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August 17, 2007 09:21 PM UTC

"The Fix" On Colorado

  • by: Colorado Pols

From The Washington Post blog “The Fix”:

1. Colorado: The challenge before former Rep. Bob Schaffer (R) became clear late last month when a liberal activist group — known as ProgressNowAction — accused him of selling his vote on the state’s Board of Education for a campaign contribution. Whether the accusation sticks is beside the point. Colorado has an incredibly well organized and well funded group of progressive groups that will be blasting away at Schaffer every day of the campaign. That means Rep. Mark Udall (D) can keep his hands clean, focusing on courting the political independents who will likely decide the race. (Previous ranking: 1)

Perhaps the really important issue here is that this Schaffer donor story is being noticed nationally, despite poor attempts by the GOP to dismiss it outright.


12 thoughts on ““The Fix” On Colorado

  1. Depending on who the Dem nominee is, the GOP might be forced to cede Colorado to the Democrats, in order to protect incumbents.  Did someone say “quagmire”?

  2. “Colorado has an incredibly well organized and well funded group of progressive groups that will be blasting away at Schaffer every day of the campaign.”


    1. those progressive groups focused on providing brilliant policy ideas, and supporting the candidates that would put those ideas into action. But the reality of electoral politics, independent of party affiliation, is that that’s neither the way we do things, nor a strategy that would be effective. Be the change, but don’t be the change unilaterally -for the same reason that rational people oppose unilateral disarmament: As Kissinger put it, extreme pacifism simply surrenders the world to the most ruthless.

      So what we need are bipartisan “arms control” treaties, in which both parties work toward an electoral system of offering positive ideas and letting those which are most attractive prevail, rather than a cut-throat system of getting your candidates elected by any (hopefully legal)  means possible. Unfortunately, we are light-years away from even taking the first steps in that direction.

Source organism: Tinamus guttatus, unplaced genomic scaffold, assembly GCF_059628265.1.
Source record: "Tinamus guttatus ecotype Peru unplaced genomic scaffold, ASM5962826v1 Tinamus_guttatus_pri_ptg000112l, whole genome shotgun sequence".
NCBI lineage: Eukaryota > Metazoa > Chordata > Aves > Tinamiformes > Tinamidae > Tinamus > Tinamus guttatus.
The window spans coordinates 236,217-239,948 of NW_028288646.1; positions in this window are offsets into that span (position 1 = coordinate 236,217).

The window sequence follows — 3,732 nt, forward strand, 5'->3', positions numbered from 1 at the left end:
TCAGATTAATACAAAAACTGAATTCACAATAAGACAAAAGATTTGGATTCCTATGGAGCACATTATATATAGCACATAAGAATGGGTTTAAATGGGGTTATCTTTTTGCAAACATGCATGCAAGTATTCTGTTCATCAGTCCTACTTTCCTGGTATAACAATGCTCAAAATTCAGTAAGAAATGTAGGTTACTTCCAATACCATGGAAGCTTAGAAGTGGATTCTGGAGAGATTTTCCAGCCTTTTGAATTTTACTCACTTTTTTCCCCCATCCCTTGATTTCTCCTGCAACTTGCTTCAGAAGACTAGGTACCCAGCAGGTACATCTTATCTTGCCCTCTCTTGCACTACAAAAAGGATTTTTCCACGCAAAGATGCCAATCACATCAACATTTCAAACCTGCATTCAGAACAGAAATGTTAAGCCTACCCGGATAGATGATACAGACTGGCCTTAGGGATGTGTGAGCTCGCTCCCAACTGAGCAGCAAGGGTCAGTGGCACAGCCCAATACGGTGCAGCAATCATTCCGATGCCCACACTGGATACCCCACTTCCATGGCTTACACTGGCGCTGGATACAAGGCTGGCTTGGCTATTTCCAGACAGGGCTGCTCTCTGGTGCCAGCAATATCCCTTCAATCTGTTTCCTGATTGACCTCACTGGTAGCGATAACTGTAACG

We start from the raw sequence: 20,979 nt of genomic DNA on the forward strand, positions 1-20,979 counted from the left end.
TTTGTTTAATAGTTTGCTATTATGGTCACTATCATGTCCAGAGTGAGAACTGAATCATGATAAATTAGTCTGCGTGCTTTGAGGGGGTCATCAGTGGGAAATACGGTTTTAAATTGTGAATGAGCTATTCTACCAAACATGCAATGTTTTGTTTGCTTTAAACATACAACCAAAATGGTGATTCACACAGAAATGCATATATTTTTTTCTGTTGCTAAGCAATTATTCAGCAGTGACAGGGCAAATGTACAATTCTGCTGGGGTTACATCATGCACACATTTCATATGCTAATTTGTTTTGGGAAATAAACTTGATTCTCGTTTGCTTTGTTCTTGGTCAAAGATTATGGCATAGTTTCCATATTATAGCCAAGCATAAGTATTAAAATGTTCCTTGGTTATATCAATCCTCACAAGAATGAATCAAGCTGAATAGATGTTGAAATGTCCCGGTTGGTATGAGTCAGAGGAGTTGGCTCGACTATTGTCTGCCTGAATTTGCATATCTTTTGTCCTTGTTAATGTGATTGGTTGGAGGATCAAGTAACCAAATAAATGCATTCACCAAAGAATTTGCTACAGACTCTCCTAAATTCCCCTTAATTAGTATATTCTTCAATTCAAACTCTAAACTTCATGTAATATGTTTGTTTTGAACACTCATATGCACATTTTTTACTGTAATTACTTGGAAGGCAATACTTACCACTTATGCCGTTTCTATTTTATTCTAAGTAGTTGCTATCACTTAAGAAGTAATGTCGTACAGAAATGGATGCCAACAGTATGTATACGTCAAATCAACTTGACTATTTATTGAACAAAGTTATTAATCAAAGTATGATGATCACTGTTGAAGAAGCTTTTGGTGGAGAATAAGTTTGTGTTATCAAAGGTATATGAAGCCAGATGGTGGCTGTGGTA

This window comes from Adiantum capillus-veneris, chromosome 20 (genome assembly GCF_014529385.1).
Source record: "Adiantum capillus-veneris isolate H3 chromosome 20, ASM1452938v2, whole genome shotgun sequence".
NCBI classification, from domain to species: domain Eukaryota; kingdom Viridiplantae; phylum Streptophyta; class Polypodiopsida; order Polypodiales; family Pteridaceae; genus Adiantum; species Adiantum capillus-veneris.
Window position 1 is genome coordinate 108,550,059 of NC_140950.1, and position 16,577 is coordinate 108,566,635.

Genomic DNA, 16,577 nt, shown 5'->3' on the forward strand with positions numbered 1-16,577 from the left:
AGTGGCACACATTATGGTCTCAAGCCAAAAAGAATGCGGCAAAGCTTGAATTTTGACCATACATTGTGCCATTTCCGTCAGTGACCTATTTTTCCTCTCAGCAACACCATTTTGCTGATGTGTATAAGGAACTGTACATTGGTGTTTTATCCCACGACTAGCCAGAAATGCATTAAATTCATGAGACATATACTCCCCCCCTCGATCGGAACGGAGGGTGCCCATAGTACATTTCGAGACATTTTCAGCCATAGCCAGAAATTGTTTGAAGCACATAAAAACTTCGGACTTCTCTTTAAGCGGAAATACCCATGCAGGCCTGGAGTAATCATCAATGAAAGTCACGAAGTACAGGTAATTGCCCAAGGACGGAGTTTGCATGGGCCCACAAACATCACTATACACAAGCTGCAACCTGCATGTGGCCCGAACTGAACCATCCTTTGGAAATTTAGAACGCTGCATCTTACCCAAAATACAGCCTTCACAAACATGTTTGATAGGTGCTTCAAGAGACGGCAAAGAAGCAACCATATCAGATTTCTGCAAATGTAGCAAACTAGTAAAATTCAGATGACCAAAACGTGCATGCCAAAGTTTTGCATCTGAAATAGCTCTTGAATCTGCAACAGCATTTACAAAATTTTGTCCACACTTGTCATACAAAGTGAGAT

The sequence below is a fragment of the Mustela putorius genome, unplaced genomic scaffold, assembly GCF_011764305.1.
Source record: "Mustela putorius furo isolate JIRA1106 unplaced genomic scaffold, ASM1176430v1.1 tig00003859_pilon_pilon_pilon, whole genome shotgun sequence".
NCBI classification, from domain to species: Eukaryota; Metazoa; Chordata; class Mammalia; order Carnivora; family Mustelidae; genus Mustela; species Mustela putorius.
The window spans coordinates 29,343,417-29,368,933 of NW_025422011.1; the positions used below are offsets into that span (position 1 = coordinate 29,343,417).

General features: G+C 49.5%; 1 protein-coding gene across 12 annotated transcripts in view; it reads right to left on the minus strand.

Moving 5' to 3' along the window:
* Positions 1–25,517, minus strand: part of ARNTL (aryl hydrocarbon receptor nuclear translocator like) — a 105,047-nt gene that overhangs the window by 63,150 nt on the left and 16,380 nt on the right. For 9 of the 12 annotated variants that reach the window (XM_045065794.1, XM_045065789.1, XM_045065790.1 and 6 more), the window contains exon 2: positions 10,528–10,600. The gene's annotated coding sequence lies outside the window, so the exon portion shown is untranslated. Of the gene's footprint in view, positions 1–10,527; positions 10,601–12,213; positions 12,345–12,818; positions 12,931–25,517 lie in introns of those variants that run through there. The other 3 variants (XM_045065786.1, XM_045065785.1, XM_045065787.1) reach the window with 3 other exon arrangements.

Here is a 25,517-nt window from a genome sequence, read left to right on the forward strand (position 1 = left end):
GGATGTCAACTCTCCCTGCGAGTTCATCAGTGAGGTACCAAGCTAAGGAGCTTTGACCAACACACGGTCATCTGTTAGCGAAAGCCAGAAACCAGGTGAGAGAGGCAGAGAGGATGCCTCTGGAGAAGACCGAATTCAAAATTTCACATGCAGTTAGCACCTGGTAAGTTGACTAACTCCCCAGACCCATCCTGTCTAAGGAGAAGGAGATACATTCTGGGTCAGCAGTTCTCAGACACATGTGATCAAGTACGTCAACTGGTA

1. the bell does a pretty darn good job of putting together progressive policy positions.

        As for this bi-partisan fantasy land, it’s never existed and it never will. Why? Because people have honest disagreements about these issues. In addition most of these issues are important. Add those two together and you get passionate people who fight hard to get their guy elected and beat the other guy.

        I honestly don’t see what is wrong with people caring a lot about the issues and fighting out their disagreements.

        1. As I stated, I agree that I am espousing an ideal from which we are currently far away, but you seem to have either misunderstood or distorted what that ideal is. Since I made an analogy to an arms race and arms control negotiations, it is no more “bipartisan” than the Cold War was (recasting nations as parties). I am not referring to the elimination of differences, but rather to the elimination, or reduction, of the total warfare between the opposing camps, and a movement toward a true marketplace of ideas. Passionate promotion of disparate and competing ideas is implied by such a marketplace.

          To use another analogy, academic disciplines are arenas of passionate conflicts and bitterly opposing factions, but ideas remain the principle subject of the debates and conflicts, and the combatants win or lose largely on the strength of their ideas. In politics, conversely, the “win at all costs” mentality causes ideas to be partially displaced by “tactical political warfare,” focusing parties more on the art of winning than on the art of governing (or the art of producing ideas which serve the art of governing). I do not consider this a maximally efficient system for collective action designed to promote (or facilitate) the welfare of the governed.